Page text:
I don’t believe a lot of the hype about organic foods. I have found that organic limes tend to have a better flavor than regular ones.
Costco organic butter is waaaaaaaaaaay better tasting than regular butter.
Are you sure they taste better? The majority of people can’t tell the difference between organic and conventional foods in blind taste tests.
What’s the hype on organic foods?
Less pesticides in the environment and less likely to have pesticide residue seem to be good reasons for choosing organic.
But I have never heard that they are supposed to taste any better. Seems to me like the variety of the fruit or vegetable, the growing conditions, and the overall freshness of the product are more important factors in the taste.
That’s it really. Take strawberries for example. You can grow them in Texas or Minnesota. Which will taste better? Probably the one from Minnesota because of the growing conditions. You grow them slowly with a lot of sun but very little heat they build up more sugars.
Granted You can grow 2-3 times more in Texas so hence more profit.
Actually, some do because of the particular variety that is planted for organic is different than the ones that get pesticides/herbicides sprayed on them. Bananas are a good example of this.
Anything that grows low to the ground, and that you eat the outside of. Strawberries and blueberries, for example.
I never buy organic avocados, because they can cost more than twice the regular ones. And I don’t eat the peel.
I’ve never encountered an organic butter that I’ve loved. But I always buy European butter, because they fuck with their food less than us Americans.
French butter is elegant and usually unsalted and makes your tongue think about fine silver and linen tablecloths and rolls of the finest white flour. Irish butter is farmyards and fragrant nutty whole-grain bread.
I see that claim all of the time. Here’s one example:
The OP paid more for the organic better so they could be trying to convince their self that it taste better.
I don’t waste money on organic food , the environment and water is so polluted
today it’s impossible to buy organic food today.
Your choice on how to spend your money, but don’t say the farmers are trying to cheat you.
I buy the organic bananas because they wrap the top where they come together in plastic which makes them last longer. I know I could do the same thing myself with the normal ones but the cost difference is small enough that I pay the premium.
Organic itself almost never makes a difference to flavor. But it’s often correlated with freshness, or heirloom varieties, or other things that do make a difference to flavor. But not always.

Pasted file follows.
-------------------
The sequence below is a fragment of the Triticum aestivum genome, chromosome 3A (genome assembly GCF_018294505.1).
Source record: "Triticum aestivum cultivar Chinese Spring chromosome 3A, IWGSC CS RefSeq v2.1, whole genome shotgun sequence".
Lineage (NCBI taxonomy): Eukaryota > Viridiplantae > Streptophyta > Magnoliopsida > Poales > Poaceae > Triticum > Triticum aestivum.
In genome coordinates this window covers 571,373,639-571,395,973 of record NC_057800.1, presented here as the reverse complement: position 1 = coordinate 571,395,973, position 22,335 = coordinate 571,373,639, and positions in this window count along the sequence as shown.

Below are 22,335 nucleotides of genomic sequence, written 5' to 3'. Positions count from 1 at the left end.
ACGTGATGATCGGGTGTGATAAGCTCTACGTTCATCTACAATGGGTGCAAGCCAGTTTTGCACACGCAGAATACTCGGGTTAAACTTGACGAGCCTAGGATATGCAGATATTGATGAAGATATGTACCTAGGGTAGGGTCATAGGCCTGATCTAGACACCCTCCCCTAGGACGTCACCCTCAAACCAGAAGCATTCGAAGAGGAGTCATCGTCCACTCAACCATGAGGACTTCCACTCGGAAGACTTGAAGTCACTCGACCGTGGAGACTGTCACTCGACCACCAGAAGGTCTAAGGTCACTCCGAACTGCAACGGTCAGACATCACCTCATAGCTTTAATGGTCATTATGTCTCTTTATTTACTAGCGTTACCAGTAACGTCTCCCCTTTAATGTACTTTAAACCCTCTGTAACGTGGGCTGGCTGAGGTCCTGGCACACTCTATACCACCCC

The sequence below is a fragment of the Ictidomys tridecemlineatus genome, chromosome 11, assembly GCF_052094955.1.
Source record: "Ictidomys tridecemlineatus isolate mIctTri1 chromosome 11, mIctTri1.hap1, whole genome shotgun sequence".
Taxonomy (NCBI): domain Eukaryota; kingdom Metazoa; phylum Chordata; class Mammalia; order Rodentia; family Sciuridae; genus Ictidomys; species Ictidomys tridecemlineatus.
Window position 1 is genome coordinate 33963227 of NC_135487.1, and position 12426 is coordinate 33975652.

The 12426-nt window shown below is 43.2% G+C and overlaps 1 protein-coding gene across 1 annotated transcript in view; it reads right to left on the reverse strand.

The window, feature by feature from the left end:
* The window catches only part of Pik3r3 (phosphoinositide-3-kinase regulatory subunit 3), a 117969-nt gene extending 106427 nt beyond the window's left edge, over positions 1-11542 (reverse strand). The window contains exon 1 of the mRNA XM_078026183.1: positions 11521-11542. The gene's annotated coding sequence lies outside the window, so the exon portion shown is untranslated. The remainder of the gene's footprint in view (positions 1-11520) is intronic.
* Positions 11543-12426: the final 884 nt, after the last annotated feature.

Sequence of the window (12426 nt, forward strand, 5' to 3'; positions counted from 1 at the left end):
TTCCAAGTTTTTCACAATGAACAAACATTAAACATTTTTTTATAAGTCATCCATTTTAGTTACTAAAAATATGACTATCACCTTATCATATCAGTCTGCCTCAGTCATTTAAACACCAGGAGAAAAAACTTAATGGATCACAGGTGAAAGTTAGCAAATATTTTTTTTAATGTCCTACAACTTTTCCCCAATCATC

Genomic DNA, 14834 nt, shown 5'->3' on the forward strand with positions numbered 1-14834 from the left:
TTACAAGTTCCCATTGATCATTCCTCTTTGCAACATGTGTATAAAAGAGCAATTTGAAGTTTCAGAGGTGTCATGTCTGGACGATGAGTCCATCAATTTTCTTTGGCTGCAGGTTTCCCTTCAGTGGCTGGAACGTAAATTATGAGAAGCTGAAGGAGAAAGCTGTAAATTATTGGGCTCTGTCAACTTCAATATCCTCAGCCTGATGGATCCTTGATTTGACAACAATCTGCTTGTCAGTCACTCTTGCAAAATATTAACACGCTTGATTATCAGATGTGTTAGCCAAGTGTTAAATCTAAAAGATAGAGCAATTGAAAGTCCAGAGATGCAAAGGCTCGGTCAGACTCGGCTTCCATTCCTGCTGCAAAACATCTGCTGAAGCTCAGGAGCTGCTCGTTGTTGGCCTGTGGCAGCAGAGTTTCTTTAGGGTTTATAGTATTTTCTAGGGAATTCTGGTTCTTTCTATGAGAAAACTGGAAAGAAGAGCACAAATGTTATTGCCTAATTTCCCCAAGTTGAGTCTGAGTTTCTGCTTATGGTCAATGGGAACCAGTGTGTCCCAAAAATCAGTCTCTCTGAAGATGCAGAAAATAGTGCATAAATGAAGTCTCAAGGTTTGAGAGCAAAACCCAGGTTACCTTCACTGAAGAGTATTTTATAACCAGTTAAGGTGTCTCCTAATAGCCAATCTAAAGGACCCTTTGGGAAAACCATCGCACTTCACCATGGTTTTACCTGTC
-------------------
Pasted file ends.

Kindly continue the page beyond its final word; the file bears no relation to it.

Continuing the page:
So if there’s a particular product where you prefer the organic version, that’s probably why. But don’t count on organic always being better.
Penn and Teller did a BS episode where they got people to do a taste test of organic vs non-organic and people always chose the organic. Of course the test was rigged and the food samples were the exact same but people have it in their heads that organic tastes better.
The eggs I get from my co-worker/neighbor would meet the definition of free-range organic and they are WAAAAAY better than battery-hen eggs.
But there’s a limit to what my budget can handle - if I had to buy them rather than barter for them I probably couldn’t afford them.
But… that might be a case of them being fresher (an hour out from under the hen at times, rather than however long it takes regular eggs to get to the store for me to buy them), just as part of the reason the vegetables in my garden (also organic) taste better - they’re fresher than what’s in the store by at least a couple days.
“Fresher” is the key. I would sooner buy locally-grown non-organic fruit and vegetables (within a few hundred miles of NYC) than organic from California monster-size farms.
I’m certainly willing to pay more for animal products that do not contain hormones or antibiotics. Often that means organic, but not always.
Beef that’s “grass-fed and finished” doesn’t get to be called organic, but it is…ranchers/farmers who accept the lesser income by not fattening on grain sure aren’t the type to spray poison on their grass or fodder, or shoot their animals full of “medicine.”
“Organic” beef means the beeves were fed on grain, organically grown. Which eventually sickens them and requires drug use to keep 'em healthy, as ruminant cattle ain’t supposed to eat grain. The four-stomach thing.
I apologize for posting so often in this thread, but I spent ten years buying fresh produce, meat, and poultry for a pinko, tree-hugging, Birkenstock-wearing food co-op with 16,000 extremely fussy members, and this stuff just pops out of me automatically.
And what about organic milk or butter? What do those cows eat? And should I care?
Sorry, I didn’t handle the milk or the butter. But the roast beef is very good today!
For eggs, the big difference isn’t from being organic or being fresh (eggs stay fresh for months); it’s what the hens are eating. Chickens are naturally about the most omnivorous creature on the planet, and will eat grains, greens, bugs, mice, and whatever else they can get their beaks on. Most mass-market eggs, though, come from chickens fed on corn and almost nothing else, which makes for bland eggs.
What’s really funny is when you see a package of eggs that brags about this: “Our hens eat a 100% vegetarian diet!”. No, that’s not a good thing.